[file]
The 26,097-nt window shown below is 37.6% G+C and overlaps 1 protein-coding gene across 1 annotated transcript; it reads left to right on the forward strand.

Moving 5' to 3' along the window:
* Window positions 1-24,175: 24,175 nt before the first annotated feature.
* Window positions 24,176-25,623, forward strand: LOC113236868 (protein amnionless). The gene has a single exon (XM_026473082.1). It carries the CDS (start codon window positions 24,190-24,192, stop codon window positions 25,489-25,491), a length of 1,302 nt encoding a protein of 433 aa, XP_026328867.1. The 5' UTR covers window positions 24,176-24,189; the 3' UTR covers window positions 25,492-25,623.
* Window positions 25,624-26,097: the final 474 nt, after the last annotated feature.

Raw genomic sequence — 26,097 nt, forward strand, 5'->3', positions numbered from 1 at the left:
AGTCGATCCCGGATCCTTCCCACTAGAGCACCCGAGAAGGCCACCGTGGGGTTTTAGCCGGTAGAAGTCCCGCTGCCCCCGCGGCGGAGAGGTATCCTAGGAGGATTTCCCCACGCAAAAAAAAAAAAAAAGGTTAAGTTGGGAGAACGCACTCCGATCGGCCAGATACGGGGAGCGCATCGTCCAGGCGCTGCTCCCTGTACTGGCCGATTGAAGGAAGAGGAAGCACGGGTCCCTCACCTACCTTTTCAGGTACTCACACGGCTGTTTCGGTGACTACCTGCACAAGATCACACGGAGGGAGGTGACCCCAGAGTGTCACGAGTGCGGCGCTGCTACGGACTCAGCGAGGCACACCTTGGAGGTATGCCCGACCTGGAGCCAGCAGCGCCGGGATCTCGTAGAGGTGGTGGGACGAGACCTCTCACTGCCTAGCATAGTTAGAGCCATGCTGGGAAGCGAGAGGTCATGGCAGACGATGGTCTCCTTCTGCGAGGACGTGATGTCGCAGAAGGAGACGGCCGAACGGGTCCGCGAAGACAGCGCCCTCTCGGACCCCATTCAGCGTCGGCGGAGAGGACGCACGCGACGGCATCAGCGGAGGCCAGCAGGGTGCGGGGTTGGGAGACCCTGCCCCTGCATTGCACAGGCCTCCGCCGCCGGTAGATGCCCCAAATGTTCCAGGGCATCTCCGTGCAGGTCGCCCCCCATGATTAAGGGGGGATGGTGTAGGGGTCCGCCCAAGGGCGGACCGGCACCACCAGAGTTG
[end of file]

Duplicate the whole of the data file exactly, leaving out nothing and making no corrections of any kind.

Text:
The 26,097-nt window shown below is 37.6% G+C and overlaps 1 protein-coding gene across 1 annotated transcript; it reads left to right on the forward strand.

Moving 5' to 3' along the window:
* Window positions 1-24,175: 24,175 nt before the first annotated feature.
* Window positions 24,176-25,623, forward strand: LOC113236868 (protein amnionless). The gene has a single exon (XM_026473082.1). It carries the CDS (start codon window positions 24,190-24,192, stop codon window positions 25,489-25,491), a length of 1,302 nt encoding a protein of 433 aa, XP_026328867.1. The 5' UTR covers window positions 24,176-24,189; the 3' UTR covers window positions 25,492-25,623.
* Window positions 25,624-26,097: the final 474 nt, after the last annotated feature.

Raw genomic sequence — 26,097 nt, forward strand, 5'->3', positions numbered from 1 at the left:
AGTCGATCCCGGATCCTTCCCACTAGAGCACCCGAGAAGGCCACCGTGGGGTTTTAGCCGGTAGAAGTCCCGCTGCCCCCGCGGCGGAGAGGTATCCTAGGAGGATTTCCCCACGCAAAAAAAAAAAAAAAGGTTAAGTTGGGAGAACGCACTCCGATCGGCCAGATACGGGGAGCGCATCGTCCAGGCGCTGCTCCCTGTACTGGCCGATTGAAGGAAGAGGAAGCACGGGTCCCTCACCTACCTTTTCAGGTACTCACACGGCTGTTTCGGTGACTACCTGCACAAGATCACACGGAGGGAGGTGACCCCAGAGTGTCACGAGTGCGGCGCTGCTACGGACTCAGCGAGGCACACCTTGGAGGTATGCCCGACCTGGAGCCAGCAGCGCCGGGATCTCGTAGAGGTGGTGGGACGAGACCTCTCACTGCCTAGCATAGTTAGAGCCATGCTGGGAAGCGAGAGGTCATGGCAGACGATGGTCTCCTTCTGCGAGGACGTGATGTCGCAGAAGGAGACGGCCGAACGGGTCCGCGAAGACAGCGCCCTCTCGGACCCCATTCAGCGTCGGCGGAGAGGACGCACGCGACGGCATCAGCGGAGGCCAGCAGGGTGCGGGGTTGGGAGACCCTGCCCCTGCATTGCACAGGCCTCCGCCGCCGGTAGATGCCCCAAATGTTCCAGGGCATCTCCGTGCAGGTCGCCCCCCATGATTAAGGGGGGATGGTGTAGGGGTCCGCCCAAGGGCGGACCGGCACCACCAGAGTTG